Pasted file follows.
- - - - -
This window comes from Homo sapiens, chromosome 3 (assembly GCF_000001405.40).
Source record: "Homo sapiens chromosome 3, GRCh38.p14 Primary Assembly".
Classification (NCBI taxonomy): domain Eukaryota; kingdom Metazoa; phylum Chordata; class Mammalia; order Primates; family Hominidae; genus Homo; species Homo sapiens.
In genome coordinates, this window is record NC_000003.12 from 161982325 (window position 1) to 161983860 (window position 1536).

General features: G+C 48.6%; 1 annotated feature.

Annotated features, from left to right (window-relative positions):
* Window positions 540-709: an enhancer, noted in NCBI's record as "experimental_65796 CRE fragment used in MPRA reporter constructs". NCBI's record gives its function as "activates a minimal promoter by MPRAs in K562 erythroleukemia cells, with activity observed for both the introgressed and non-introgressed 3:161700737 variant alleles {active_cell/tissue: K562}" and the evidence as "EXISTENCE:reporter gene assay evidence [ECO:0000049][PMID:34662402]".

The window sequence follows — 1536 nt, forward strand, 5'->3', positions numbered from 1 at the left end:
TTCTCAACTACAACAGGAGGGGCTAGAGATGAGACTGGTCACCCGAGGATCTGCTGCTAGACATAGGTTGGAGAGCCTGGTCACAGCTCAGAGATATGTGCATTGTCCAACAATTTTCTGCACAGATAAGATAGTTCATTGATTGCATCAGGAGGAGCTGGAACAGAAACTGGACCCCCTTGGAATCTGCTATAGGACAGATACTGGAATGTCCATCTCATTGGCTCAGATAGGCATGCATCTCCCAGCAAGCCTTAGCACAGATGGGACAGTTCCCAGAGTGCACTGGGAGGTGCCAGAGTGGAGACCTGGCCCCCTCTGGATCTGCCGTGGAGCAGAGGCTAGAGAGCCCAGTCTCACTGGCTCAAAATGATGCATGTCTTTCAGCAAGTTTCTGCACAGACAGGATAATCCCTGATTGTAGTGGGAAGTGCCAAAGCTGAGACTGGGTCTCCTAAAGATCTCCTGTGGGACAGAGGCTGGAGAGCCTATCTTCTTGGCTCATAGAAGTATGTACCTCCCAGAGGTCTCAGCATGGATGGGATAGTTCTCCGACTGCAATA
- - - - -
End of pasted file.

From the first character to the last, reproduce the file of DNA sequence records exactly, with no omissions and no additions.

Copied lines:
This window comes from Homo sapiens, chromosome 3 (assembly GCF_000001405.40).
Source record: "Homo sapiens chromosome 3, GRCh38.p14 Primary Assembly".
Classification (NCBI taxonomy): domain Eukaryota; kingdom Metazoa; phylum Chordata; class Mammalia; order Primates; family Hominidae; genus Homo; species Homo sapiens.
In genome coordinates, this window is record NC_000003.12 from 161982325 (window position 1) to 161983860 (window position 1536).

General features: G+C 48.6%; 1 annotated feature.

Annotated features, from left to right (window-relative positions):
* Window positions 540-709: an enhancer, noted in NCBI's record as "experimental_65796 CRE fragment used in MPRA reporter constructs". NCBI's record gives its function as "activates a minimal promoter by MPRAs in K562 erythroleukemia cells, with activity observed for both the introgressed and non-introgressed 3:161700737 variant alleles {active_cell/tissue: K562}" and the evidence as "EXISTENCE:reporter gene assay evidence [ECO:0000049][PMID:34662402]".

The window sequence follows — 1536 nt, forward strand, 5'->3', positions numbered from 1 at the left end:
TTCTCAACTACAACAGGAGGGGCTAGAGATGAGACTGGTCACCCGAGGATCTGCTGCTAGACATAGGTTGGAGAGCCTGGTCACAGCTCAGAGATATGTGCATTGTCCAACAATTTTCTGCACAGATAAGATAGTTCATTGATTGCATCAGGAGGAGCTGGAACAGAAACTGGACCCCCTTGGAATCTGCTATAGGACAGATACTGGAATGTCCATCTCATTGGCTCAGATAGGCATGCATCTCCCAGCAAGCCTTAGCACAGATGGGACAGTTCCCAGAGTGCACTGGGAGGTGCCAGAGTGGAGACCTGGCCCCCTCTGGATCTGCCGTGGAGCAGAGGCTAGAGAGCCCAGTCTCACTGGCTCAAAATGATGCATGTCTTTCAGCAAGTTTCTGCACAGACAGGATAATCCCTGATTGTAGTGGGAAGTGCCAAAGCTGAGACTGGGTCTCCTAAAGATCTCCTGTGGGACAGAGGCTGGAGAGCCTATCTTCTTGGCTCATAGAAGTATGTACCTCCCAGAGGTCTCAGCATGGATGGGATAGTTCTCCGACTGCAATA